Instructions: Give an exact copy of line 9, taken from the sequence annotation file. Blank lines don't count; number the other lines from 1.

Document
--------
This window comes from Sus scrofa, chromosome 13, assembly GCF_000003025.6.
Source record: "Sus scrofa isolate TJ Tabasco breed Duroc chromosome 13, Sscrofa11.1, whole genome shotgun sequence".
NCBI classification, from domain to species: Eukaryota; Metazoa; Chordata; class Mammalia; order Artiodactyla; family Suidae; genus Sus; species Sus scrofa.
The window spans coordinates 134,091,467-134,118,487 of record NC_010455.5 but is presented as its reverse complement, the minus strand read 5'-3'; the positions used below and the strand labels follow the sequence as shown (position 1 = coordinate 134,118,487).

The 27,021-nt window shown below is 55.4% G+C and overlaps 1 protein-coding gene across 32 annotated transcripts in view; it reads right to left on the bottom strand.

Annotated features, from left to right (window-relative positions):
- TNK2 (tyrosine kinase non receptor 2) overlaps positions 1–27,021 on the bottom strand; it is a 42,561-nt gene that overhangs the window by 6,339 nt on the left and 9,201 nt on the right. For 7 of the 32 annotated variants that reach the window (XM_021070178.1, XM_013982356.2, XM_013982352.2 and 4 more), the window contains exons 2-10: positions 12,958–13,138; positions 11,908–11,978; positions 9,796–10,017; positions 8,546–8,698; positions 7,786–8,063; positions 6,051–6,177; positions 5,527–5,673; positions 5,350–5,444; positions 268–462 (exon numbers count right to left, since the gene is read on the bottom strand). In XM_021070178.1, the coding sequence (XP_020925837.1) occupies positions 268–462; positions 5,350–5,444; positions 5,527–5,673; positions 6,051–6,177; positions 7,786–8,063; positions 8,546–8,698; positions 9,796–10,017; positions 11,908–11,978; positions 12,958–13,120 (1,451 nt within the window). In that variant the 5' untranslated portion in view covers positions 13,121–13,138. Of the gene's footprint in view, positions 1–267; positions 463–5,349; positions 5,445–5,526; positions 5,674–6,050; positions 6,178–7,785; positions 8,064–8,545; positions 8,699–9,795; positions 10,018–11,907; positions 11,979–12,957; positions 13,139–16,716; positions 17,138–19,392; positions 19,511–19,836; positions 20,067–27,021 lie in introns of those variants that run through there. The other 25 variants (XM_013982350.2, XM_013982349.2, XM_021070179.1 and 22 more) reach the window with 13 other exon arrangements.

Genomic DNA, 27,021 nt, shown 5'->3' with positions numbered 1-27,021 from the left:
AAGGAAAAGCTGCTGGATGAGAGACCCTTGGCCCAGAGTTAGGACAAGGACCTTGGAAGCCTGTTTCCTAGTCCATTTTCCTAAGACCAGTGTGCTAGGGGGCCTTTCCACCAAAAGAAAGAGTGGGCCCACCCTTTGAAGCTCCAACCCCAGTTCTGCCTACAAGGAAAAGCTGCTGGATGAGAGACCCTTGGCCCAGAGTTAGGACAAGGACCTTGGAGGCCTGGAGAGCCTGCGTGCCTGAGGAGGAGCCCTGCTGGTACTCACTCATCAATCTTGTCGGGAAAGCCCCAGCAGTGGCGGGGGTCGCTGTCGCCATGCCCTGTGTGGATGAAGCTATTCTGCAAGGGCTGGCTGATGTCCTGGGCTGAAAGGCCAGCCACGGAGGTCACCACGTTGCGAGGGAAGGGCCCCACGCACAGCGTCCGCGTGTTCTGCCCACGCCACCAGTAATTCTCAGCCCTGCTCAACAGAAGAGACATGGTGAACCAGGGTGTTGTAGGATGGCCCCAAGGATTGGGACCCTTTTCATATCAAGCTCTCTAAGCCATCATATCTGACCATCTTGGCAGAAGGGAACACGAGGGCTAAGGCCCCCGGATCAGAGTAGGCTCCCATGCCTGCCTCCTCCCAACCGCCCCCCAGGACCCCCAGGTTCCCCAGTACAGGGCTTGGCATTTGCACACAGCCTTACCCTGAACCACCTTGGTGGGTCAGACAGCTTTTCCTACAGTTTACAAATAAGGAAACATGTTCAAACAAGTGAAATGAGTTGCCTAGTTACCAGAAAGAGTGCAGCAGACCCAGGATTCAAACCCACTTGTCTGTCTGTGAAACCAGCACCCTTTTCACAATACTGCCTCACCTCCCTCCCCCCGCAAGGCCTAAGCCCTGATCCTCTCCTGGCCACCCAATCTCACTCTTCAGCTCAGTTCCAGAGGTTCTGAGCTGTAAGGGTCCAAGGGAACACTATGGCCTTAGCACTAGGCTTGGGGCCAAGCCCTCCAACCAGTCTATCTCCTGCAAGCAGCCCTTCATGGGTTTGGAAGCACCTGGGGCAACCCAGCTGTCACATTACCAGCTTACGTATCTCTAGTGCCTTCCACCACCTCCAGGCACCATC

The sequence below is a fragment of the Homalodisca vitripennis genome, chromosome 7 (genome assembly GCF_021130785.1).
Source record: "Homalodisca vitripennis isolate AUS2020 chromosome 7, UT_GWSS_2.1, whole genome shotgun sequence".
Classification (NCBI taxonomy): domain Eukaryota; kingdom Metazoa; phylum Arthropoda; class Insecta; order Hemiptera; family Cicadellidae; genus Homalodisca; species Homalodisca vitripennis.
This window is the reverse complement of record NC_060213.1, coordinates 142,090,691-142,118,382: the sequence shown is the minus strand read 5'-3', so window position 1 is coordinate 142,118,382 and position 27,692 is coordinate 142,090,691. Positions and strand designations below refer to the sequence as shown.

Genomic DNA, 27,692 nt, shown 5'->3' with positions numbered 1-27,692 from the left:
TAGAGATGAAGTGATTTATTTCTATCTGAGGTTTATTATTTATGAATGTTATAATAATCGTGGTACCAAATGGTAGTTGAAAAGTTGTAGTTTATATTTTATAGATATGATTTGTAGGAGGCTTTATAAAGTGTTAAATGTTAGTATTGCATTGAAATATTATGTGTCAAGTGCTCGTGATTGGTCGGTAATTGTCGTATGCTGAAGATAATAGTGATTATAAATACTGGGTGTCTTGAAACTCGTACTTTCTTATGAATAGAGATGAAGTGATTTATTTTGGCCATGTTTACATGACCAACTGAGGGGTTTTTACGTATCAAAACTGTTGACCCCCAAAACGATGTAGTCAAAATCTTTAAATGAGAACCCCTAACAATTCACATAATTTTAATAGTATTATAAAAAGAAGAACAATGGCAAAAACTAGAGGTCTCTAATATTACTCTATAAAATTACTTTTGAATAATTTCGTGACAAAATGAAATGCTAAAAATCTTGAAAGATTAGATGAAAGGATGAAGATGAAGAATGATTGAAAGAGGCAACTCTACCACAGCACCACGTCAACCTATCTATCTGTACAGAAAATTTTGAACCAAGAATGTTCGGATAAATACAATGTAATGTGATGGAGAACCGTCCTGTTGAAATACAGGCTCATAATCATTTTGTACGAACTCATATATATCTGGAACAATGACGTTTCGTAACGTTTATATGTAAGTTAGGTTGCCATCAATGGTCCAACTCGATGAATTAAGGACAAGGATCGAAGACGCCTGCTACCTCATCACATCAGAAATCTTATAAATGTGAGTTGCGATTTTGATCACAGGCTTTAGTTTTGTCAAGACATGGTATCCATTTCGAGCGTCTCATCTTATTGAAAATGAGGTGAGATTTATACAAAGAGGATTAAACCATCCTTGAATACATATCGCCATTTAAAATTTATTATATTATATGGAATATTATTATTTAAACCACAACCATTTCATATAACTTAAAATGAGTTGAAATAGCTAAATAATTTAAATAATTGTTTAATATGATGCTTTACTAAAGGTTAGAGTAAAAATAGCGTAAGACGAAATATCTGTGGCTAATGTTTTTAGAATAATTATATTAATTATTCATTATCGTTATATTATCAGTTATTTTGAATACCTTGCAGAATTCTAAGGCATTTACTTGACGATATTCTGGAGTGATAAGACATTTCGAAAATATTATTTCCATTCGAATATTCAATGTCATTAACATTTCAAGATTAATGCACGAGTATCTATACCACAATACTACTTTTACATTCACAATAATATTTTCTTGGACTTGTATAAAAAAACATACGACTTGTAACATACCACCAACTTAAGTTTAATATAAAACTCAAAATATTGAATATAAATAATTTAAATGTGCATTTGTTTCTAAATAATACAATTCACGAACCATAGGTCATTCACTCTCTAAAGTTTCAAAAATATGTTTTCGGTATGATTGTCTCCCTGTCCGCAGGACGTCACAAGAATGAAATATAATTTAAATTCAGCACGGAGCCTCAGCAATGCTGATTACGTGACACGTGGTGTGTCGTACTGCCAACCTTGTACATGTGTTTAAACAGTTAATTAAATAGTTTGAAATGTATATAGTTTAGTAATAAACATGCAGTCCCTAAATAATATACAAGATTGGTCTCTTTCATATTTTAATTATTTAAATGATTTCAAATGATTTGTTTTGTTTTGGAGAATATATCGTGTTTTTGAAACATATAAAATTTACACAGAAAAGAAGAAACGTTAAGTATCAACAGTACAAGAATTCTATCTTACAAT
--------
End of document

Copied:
AAGGAAAAGCTGCTGGATGAGAGACCCTTGGCCCAGAGTTAGGACAAGGACCTTGGAAGCCTGTTTCCTAGTCCATTTTCCTAAGACCAGTGTGCTAGGGGGCCTTTCCACCAAAAGAAAGAGTGGGCCCACCCTTTGAAGCTCCAACCCCAGTTCTGCCTACAAGGAAAAGCTGCTGGATGAGAGACCCTTGGCCCAGAGTTAGGACAAGGACCTTGGAGGCCTGGAGAGCCTGCGTGCCTGAGGAGGAGCCCTGCTGGTACTCACTCATCAATCTTGTCGGGAAAGCCCCAGCAGTGGCGGGGGTCGCTGTCGCCATGCCCTGTGTGGATGAAGCTATTCTGCAAGGGCTGGCTGATGTCCTGGGCTGAAAGGCCAGCCACGGAGGTCACCACGTTGCGAGGGAAGGGCCCCACGCACAGCGTCCGCGTGTTCTGCCCACGCCACCAGTAATTCTCAGCCCTGCTCAACAGAAGAGACATGGTGAACCAGGGTGTTGTAGGATGGCCCCAAGGATTGGGACCCTTTTCATATCAAGCTCTCTAAGCCATCATATCTGACCATCTTGGCAGAAGGGAACACGAGGGCTAAGGCCCCCGGATCAGAGTAGGCTCCCATGCCTGCCTCCTCCCAACCGCCCCCCAGGACCCCCAGGTTCCCCAGTACAGGGCTTGGCATTTGCACACAGCCTTACCCTGAACCACCTTGGTGGGTCAGACAGCTTTTCCTACAGTTTACAAATAAGGAAACATGTTCAAACAAGTGAAATGAGTTGCCTAGTTACCAGAAAGAGTGCAGCAGACCCAGGATTCAAACCCACTTGTCTGTCTGTGAAACCAGCACCCTTTTCACAATACTGCCTCACCTCCCTCCCCCCGCAAGGCCTAAGCCCTGATCCTCTCCTGGCCACCCAATCTCACTCTTCAGCTCAGTTCCAGAGGTTCTGAGCTGTAAGGGTCCAAGGGAACACTATGGCCTTAGCACTAGGCTTGGGGCCAAGCCCTCCAACCAGTCTATCTCCTGCAAGCAGCCCTTCATGGGTTTGGAAGCACCTGGGGCAACCCAGCTGTCACATTACCAGCTTACGTATCTCTAGTGCCTTCCACCACCTCCAGGCACCATC